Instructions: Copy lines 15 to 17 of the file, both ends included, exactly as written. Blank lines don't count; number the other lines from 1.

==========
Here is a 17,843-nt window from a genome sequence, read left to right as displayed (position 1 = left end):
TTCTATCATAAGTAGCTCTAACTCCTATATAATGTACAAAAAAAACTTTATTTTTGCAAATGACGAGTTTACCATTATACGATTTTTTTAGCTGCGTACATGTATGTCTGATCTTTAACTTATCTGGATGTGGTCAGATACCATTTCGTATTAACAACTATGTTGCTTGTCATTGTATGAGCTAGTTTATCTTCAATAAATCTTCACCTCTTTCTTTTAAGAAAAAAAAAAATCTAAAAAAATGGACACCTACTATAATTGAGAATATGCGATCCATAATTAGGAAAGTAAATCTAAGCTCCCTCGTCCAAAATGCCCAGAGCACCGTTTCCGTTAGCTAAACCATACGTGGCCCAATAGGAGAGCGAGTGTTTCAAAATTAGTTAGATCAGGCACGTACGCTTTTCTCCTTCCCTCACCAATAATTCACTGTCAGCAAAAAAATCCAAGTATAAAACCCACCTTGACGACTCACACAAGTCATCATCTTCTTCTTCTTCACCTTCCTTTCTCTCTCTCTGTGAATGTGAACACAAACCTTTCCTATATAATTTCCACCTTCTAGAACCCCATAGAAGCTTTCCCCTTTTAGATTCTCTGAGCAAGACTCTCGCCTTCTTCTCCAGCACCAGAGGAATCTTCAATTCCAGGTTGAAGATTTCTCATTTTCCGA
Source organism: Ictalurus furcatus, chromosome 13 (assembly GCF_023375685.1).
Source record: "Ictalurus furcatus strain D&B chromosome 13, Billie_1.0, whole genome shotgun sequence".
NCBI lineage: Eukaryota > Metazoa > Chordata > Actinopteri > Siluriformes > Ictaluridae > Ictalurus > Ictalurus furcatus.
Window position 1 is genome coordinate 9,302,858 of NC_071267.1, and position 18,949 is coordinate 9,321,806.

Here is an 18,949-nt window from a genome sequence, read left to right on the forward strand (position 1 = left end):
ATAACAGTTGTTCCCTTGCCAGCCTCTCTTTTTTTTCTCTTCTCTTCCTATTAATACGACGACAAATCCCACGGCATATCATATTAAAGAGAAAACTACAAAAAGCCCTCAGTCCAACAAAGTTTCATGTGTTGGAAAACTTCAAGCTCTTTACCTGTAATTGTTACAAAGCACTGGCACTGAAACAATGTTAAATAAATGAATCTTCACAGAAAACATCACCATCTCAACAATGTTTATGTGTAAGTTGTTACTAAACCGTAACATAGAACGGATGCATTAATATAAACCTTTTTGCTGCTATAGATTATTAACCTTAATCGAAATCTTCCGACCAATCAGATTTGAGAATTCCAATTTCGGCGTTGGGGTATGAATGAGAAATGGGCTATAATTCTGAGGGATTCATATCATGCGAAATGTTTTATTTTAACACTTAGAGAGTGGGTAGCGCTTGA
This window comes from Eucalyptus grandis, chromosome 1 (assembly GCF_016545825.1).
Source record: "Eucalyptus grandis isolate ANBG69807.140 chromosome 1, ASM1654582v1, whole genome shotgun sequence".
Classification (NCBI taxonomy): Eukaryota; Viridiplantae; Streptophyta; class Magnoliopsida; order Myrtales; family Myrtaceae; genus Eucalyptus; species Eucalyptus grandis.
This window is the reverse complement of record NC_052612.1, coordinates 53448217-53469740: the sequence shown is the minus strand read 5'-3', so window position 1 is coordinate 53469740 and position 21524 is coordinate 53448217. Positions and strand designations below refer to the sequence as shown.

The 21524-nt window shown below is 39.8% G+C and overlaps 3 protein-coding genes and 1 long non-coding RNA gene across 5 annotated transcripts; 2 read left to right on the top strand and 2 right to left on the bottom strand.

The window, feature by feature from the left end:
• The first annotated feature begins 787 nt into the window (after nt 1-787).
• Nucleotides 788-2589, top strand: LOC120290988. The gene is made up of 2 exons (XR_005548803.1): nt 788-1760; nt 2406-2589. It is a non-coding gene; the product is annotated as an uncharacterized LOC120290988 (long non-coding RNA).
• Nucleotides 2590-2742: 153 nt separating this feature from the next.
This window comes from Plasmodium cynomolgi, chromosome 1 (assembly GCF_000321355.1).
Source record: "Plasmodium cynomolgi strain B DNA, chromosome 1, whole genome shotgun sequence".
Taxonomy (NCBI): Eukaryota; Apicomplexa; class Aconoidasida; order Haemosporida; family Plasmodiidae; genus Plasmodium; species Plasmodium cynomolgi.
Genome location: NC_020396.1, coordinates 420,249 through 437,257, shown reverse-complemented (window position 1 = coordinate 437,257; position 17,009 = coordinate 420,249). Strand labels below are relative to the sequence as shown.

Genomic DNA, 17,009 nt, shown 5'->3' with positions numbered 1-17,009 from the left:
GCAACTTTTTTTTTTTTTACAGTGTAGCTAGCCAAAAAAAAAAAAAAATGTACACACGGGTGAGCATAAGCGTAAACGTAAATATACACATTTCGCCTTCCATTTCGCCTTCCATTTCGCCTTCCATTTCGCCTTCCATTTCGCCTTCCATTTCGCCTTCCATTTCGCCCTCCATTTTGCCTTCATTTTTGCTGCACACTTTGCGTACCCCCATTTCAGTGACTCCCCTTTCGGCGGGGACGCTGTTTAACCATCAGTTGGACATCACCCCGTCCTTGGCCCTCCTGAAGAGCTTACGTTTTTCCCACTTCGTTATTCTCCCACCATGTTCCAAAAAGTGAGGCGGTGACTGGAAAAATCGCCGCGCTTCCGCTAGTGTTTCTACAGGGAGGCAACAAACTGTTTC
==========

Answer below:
• The first annotated feature begins 787 nt into the window (after nt 1-787).
• Nucleotides 788-2589, top strand: LOC120290988. The gene is made up of 2 exons (XR_005548803.1): nt 788-1760; nt 2406-2589. It is a non-coding gene; the product is annotated as an uncharacterized LOC120290988 (long non-coding RNA).
• Nucleotides 2590-2742: 153 nt separating this feature from the next.